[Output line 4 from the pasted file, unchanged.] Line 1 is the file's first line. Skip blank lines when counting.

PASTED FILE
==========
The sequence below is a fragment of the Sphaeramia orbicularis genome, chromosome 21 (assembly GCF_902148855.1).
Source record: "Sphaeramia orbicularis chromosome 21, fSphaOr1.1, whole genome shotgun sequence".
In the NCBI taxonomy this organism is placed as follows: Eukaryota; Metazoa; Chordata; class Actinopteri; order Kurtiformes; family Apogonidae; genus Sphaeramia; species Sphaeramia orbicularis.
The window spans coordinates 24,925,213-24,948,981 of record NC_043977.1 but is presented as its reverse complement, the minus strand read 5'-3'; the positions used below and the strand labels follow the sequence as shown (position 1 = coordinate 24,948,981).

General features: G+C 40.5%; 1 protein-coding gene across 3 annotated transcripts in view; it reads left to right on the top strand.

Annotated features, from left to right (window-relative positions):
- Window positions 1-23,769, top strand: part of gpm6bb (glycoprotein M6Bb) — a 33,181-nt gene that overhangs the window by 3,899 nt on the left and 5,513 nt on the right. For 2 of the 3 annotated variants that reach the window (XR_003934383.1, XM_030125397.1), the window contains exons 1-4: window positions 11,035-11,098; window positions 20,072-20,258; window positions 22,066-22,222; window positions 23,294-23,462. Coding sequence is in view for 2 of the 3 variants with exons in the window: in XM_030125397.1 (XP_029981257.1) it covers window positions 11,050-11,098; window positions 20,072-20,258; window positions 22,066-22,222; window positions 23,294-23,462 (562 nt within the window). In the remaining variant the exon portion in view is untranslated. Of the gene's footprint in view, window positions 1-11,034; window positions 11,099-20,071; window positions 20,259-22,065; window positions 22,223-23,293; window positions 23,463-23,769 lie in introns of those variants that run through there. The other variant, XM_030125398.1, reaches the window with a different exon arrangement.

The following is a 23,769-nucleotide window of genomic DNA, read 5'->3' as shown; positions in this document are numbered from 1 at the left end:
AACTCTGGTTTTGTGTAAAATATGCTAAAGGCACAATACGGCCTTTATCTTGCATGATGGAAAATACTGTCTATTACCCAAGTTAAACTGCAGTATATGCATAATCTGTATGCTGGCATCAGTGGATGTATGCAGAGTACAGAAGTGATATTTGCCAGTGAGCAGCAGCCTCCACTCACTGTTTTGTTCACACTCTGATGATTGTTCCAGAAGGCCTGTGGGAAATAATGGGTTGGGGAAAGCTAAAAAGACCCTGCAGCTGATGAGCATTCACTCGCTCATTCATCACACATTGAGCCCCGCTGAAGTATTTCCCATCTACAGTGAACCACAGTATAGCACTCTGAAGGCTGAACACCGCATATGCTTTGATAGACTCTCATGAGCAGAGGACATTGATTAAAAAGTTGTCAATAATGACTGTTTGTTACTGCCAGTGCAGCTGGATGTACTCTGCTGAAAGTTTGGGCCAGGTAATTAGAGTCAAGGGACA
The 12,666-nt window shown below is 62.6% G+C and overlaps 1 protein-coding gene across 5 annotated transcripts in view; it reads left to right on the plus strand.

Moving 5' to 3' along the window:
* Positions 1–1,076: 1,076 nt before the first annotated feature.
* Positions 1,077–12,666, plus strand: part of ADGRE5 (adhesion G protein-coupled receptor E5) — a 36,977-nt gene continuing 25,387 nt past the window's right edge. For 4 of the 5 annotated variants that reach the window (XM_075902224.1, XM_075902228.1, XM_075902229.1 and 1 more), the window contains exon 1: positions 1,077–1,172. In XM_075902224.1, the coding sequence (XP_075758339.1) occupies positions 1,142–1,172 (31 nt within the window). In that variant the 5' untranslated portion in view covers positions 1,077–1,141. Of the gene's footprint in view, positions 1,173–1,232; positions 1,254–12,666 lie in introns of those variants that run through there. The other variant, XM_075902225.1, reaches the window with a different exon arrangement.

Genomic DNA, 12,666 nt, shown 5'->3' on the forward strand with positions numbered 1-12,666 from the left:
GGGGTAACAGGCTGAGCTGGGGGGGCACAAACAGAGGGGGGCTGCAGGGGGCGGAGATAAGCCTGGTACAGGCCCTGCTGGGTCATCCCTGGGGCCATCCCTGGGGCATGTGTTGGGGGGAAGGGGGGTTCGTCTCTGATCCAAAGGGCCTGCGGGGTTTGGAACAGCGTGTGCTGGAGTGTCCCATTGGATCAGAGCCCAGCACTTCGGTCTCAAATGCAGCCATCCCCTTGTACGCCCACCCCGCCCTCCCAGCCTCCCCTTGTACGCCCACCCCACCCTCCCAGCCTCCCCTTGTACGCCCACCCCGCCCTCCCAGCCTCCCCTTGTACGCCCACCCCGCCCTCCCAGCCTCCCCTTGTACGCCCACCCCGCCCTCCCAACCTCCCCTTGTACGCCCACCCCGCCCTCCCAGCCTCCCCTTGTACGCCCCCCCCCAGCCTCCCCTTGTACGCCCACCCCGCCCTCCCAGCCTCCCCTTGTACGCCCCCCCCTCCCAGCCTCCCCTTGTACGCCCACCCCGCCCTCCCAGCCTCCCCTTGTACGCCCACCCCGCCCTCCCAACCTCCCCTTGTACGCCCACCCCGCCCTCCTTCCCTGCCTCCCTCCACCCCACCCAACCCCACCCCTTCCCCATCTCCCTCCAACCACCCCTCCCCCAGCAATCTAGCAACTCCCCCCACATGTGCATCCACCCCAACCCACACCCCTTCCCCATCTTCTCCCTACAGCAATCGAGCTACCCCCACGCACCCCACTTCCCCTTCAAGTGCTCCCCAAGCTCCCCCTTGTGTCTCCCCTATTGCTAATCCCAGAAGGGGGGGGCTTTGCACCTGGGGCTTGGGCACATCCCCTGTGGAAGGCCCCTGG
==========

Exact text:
The window spans coordinates 24,925,213-24,948,981 of record NC_043977.1 but is presented as its reverse complement, the minus strand read 5'-3'; the positions used below and the strand labels follow the sequence as shown (position 1 = coordinate 24,948,981).